Souce: KOIN 6

By Cole Miller

January 9, 2017


Drinking alcohol or wearing wet clothes can speed up hypothermia

PORTLAND, Ore. (KOIN) — At least 2 people have died of hypothermia this winter as Oregon continues to get slammed with treacherous weather. On January 2, officers found a homeless man who died on E Burnside Street. The medical examiner determined he died of hypothermia. Just days later, 52-year-old Karen Batts was found dead in a car parked in a garage on SW 10th Avenue. She also reportedly died of hypothermia.

KOIN 6 News learned Batts previously lived in a low-income apartment at SW 3rd Avenue and Oak Street, just blocks away from where her body was found.

In October, she was served with a 72-hour eviction notice for being late on 3 months rent, damage to the unit she was living in and for run-ins with other tenants.

Northwest Housing Alternatives — the group that runs the property — said they tried getting Batts help on several occasions, but she refused.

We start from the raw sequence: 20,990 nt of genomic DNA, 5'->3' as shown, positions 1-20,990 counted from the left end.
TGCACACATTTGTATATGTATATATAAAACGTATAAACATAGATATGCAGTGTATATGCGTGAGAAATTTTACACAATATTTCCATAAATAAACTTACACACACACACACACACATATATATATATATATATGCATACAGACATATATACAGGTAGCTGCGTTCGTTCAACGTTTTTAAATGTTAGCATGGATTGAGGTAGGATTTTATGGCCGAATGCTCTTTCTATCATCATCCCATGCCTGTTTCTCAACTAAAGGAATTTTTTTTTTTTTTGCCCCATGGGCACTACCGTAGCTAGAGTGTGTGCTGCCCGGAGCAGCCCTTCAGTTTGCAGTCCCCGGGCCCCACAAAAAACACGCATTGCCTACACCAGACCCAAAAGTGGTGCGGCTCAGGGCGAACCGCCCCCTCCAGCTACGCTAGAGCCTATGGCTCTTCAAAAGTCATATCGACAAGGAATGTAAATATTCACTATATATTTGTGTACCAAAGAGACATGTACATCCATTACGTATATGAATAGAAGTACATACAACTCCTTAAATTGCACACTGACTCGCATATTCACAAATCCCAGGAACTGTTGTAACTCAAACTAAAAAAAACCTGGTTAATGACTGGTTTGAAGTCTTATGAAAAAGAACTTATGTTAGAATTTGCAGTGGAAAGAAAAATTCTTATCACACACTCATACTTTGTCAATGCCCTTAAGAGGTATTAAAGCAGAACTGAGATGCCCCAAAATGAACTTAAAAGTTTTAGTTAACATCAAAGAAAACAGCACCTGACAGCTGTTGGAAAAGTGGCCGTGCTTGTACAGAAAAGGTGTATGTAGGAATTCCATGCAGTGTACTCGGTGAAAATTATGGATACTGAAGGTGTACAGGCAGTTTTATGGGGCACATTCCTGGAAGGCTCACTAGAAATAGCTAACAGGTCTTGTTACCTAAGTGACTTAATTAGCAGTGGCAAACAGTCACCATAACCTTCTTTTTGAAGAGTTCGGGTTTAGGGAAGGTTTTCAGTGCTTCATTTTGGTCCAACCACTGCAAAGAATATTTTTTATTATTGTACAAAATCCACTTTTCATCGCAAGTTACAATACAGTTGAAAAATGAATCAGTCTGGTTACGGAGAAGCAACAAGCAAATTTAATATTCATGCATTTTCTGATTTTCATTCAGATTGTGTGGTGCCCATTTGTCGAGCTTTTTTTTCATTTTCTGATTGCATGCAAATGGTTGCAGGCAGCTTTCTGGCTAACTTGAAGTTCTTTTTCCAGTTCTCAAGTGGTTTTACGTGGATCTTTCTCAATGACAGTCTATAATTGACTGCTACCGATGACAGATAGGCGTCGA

Martha McLennan, the group’s executive director, said the sheriff’s office was notified and Batts was removed. She allegedly told authorities she had a place to go.

“If people don’t accept the services offered, or don’t seek out the service, then they might find themselves very alone,” McLennan said. “It sounds like that’s what happened in this situation.”

And with Portland’s winter weather far from over, the threat of hypothermia remains a possibility, especially for those who find themselves without a place to stay.

Rachel Lemke with Legacy GoHealth Urgent Care says there are certain signs that indicate whether someone is suffering from hypothermia.

“If somebody is unresponsive or seems to be slurring their speech, if they seem to be breathing very, very quickly or very, very slowly, those can all be indicators that this person needs to seek shelter immediately and should get medical care,” Lemke said.

Rain and other forms of precipitation can speed things up, too.

“Certain factors like drinking alcohol or having wet clothing on can make a person more likely to experience hypothermia at a faster rate”, she continued.

For information on warming shelters open near you, call 211 or click here.